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 In the 2020 Literary Taxidermy Short Story Competition, participants were given the opening and closing lines of Brave New World by Aldous Huxley and Beloved by Toni Morrison.  Their task was to stitch together one or more original stories using those lines as their start and end. 
Richard Vadim's
     A squat grey building of only thirty-four stories.   In its day, the Conclave was touted as an architectural and engineering wonder; its minimalist concrete walls fitted with gloriously large windows were like nothing before or since.  Of equal note was the positioning of the building on its five-acre site.  The northeastern wall of glass provided breathtaking views of the growing megalopolis up the hill.  The southwestern side offered spectacular images of the greenery covering the protected parklands down to the fertile valley and beyond.  Businesses stampeded to occupy this preeminent space, and for a number of years the structure was fixed in a multitude of silver oxide images captured by tourists and residents alike. 
     But that was one hundred years ago.  The expanding economy led to a renaissance in city design and construction.  Buildings raced for the clouds, in part to diminish the blemish of the Conclave, which pocked their view of God’s grandeur below.  Businesses moved to modern facilities and, around fifty years ago, the county and state acquired the tired Conclave and converted it to house government and judicial offices, as well as incarceration facilities.
     The commissioner’s offices consumed the penthouse level, the county offices the five floors directly below that, and the county and state judicial courtrooms and offices the six floors below that.  The first through the twenty-second floors housed the jail.  The cells in all but the first two levels were dedicated for the state’s short-term detainees.  These were the lucky convicts, for their cubicles along the exterior of the building provided a variety of lively vistas. 
     The hardened criminals, confined to the first two floors and the two basement levels, were not so fortunate.   The planners, in their wisdom, protected the public from seeing the barred windows on the lower floors by erecting a high wall around the building.  This barrier assured that the prisoners within would be restricted to observing only sterile concrete and steel.
     Even the “yard,” where inmates were allowed to congregate for one hour each day, provided only a view of gravel and sky.  The greenery outside was to become only a memory to these unfortunates, a memory which dulled with time.
     I know these things because I had been one of those select residents for over two decades.  After my first two years, I found myself mimicking other lifers, wandering about, watching my feet.  I shook myself.  I would have none of that.  Strength of mind and body were necessary if I ever hoped to rid myself of this horrid place.  The weight room provided me with physical stamina, while the library enriched my mind and released my soul.  But surprisingly, it was a routine, mindless chore which gave me hope.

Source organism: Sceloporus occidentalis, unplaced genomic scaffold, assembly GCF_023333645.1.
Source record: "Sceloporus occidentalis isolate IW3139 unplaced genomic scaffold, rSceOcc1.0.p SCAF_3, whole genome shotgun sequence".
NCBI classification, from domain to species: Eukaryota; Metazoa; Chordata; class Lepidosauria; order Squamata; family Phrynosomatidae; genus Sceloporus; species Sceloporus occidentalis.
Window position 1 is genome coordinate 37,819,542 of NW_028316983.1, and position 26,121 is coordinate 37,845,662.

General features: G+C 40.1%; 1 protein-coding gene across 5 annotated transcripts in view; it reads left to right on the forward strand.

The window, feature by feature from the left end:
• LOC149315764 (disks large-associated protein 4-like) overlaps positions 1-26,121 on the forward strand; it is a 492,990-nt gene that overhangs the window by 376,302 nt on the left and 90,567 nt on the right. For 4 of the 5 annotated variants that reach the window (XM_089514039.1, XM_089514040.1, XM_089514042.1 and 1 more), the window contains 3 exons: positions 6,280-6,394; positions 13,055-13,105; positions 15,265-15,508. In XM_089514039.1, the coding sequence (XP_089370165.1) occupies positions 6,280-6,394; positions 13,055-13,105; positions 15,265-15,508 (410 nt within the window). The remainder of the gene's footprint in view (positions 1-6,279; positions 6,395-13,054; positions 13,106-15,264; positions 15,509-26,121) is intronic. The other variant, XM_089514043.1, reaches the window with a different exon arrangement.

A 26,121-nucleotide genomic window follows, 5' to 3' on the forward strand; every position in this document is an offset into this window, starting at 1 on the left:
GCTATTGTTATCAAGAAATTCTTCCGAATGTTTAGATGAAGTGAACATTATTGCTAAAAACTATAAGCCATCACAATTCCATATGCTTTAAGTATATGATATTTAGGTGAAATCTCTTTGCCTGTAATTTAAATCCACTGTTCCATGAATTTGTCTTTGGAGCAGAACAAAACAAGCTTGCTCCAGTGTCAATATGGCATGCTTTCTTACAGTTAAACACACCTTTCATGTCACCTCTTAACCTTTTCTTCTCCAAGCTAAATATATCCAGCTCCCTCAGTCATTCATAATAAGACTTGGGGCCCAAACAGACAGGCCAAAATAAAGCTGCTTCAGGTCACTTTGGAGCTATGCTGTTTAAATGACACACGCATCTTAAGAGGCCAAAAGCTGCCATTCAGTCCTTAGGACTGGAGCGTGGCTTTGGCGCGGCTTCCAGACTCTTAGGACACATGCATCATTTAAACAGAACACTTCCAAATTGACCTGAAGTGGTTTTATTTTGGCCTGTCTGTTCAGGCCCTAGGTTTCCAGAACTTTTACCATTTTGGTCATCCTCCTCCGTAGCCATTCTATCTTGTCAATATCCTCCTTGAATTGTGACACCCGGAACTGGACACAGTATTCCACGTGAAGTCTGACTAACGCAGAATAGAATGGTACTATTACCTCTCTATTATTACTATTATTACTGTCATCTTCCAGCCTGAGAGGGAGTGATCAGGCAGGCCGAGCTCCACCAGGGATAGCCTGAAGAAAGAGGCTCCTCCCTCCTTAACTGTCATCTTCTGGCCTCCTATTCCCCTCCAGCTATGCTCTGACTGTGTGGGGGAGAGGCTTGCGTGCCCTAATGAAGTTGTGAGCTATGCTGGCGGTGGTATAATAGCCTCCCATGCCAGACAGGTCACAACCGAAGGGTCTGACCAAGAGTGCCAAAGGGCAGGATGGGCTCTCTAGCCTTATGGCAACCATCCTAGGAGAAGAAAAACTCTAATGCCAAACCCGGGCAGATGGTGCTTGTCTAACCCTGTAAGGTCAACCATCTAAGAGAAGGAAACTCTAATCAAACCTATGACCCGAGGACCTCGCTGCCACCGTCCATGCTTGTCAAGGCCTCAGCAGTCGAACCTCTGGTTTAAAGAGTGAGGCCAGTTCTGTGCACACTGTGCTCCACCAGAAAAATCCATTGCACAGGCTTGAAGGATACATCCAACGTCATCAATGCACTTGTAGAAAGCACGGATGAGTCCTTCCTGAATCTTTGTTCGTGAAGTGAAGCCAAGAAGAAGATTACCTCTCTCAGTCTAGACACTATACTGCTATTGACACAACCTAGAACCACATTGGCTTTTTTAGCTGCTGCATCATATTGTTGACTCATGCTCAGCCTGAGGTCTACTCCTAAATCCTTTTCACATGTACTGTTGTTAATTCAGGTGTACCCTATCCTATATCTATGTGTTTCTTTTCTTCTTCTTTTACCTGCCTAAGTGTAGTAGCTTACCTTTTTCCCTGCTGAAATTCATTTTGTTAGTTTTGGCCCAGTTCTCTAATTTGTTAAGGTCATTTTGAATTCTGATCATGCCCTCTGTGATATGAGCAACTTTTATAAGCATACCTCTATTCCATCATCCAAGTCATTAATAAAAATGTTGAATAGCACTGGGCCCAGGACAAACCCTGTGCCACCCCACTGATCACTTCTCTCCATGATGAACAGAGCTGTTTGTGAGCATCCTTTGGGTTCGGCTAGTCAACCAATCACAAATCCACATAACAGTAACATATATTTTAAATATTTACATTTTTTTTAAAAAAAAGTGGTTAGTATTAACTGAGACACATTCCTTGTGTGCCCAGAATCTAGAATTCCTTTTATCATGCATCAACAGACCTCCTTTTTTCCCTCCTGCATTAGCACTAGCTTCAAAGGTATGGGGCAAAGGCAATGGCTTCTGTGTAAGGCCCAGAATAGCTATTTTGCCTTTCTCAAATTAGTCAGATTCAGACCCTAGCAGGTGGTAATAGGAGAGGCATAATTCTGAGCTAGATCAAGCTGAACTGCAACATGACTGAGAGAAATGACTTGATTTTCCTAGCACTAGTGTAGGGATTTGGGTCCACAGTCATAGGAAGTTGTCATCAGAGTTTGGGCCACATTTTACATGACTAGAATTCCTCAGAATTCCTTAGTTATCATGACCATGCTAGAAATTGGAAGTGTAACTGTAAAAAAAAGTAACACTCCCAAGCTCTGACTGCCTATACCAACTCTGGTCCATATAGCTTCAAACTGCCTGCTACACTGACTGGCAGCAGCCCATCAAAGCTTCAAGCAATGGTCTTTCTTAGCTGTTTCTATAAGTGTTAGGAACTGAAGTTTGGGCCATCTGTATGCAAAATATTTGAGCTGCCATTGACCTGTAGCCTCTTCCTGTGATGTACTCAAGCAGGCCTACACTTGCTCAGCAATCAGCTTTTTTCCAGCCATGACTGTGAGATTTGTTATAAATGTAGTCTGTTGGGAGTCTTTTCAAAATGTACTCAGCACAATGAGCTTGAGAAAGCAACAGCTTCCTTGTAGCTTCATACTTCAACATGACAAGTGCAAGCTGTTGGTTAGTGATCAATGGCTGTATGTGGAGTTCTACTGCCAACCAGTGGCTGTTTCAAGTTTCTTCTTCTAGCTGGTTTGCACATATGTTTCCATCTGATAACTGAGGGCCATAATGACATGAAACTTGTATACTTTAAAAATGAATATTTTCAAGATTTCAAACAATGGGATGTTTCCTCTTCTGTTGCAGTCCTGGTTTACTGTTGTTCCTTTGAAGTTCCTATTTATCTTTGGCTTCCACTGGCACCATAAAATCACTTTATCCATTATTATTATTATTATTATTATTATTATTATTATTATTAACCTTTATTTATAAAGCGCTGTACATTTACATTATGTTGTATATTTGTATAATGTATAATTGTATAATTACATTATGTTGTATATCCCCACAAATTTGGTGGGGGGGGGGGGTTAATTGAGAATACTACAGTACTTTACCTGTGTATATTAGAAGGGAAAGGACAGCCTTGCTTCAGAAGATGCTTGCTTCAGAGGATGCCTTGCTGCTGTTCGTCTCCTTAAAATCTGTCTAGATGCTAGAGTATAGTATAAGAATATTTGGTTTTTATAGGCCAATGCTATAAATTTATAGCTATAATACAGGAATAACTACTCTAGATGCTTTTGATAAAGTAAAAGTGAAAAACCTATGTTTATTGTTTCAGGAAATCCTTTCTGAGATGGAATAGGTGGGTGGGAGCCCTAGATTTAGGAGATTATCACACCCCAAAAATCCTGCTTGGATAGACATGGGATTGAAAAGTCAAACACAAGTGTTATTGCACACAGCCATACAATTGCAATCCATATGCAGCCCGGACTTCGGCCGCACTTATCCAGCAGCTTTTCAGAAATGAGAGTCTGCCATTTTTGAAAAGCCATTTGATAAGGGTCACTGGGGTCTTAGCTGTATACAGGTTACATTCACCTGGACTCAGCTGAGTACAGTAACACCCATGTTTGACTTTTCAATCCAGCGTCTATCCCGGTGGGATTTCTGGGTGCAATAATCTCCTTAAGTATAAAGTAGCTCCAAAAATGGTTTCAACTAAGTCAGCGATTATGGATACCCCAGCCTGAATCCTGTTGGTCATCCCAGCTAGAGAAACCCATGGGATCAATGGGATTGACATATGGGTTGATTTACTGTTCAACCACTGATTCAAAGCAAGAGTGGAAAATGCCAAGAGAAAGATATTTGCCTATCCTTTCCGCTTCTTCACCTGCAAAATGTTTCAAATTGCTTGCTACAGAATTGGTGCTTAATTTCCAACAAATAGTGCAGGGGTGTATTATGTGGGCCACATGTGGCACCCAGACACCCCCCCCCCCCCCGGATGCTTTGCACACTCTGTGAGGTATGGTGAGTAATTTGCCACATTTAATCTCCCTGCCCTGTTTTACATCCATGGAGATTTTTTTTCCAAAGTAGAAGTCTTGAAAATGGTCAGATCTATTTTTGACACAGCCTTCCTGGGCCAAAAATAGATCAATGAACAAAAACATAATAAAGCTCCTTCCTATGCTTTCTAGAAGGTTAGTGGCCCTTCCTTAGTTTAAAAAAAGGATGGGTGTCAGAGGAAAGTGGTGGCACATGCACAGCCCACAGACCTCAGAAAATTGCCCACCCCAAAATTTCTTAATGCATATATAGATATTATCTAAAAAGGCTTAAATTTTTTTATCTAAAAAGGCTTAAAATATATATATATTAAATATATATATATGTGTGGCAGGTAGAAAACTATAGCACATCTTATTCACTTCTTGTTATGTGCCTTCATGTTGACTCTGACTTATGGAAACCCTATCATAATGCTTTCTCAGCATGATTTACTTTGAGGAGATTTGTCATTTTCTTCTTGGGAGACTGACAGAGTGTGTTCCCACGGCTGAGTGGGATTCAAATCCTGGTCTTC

During one of my shifts in the sub-basement laundry, I was moving storage boxes to allow room for installation of some new machines when I discovered a fissure in the monolith.  I examined it closely and picked at it with my thumbnail.  Had the engineers miscalculated in preparing their specifications?  Had the contractors bungled their job?  Or was it just the inevitable deterioration from age?  I didn’t know and I didn’t care.  To me it was a crack in the foundation of the world.
     In a few days I was back with a tablespoon confiscated from dinner.  They wouldn’t miss it.  The pigs wouldn’t notice and the sheep didn’t care.  They would secure another from stock to complete the next meal’s place settings.  
     The new machines were in place and I pushed aside the boxes.  Yes, the zigzag fault was still there.  I soon discovered that steel was stronger than fingernails.  But, I was working with a spoon, not a drill.  Only a small number of chips, some as fine as dust, could be collected during my laundry tour.  I would pocket them, or place them in the cuffs of my uniform, and disperse them among their kind in the yard the next day, invisible in plain sight. 
     During one of my surreptitious scatterings, I imagined that the tiny gems were a lifeform unto themselves.  Perhaps they thanked me for removing their shackles in that dark, damp dungeon, and reuniting them with their brethren, there in the open.  Outside they could flourish and feast upon the mana from heaven, be it beams to warm, droplets to refresh, or a blanket of unique crystals to comfort.  But then I thought, how sad that we, the monsters who tread upon them, failed to similarly rejoice in the bounty around us.  No, most of us chose to study our feet.
     I dispelled these thoughts and I volunteered for the next laundry shift, and then the next.  The goons and my fellow detainees laughed and mocked me, jeering that I had “found my calling.”  I laughed with them as I signed up for permanent laundry duty.
     After a year and a half, the dusty concrete gave way to the sweet pungent perfume of Mother Earth.  I filled my tin cup with spoonsful of soil as I dug through the bowels of the monster.  To avoid detection, I limited my work period to twenty minutes.  While the loam made for relatively easy digging, now I emerged with soiled hands and clothing.  I had to flush my diggings, wash up, change into a clean uniform, throw my work clothes into a washer, and finally move the boxes back to hide my secret.
     It was slow going.  While at first I could remove several cupsful of dirt per shift, as my escapeway lengthened, my take was diminished to only one cupful.  No matter.  I felt free during my excavations.  My daily hour in the library kept me sane, but my twenty minutes and one tin cup of freedom kept me alive.  After ten years I gauged that I had dug beyond the retaining wall; its footings must have been shallow. 
     Driven by my anticipated emergence into the outer world, I began using my library time to research and define a path to my afterlife.  I hatched a plan.  Upon my rebirth, I would move quickly south-south-west down the hillside into the valley and then southward to the White River.  This byway flows south-east for a few miles before it turns left, proceeding eastwardly to the Mississippi, my guide to anonymity.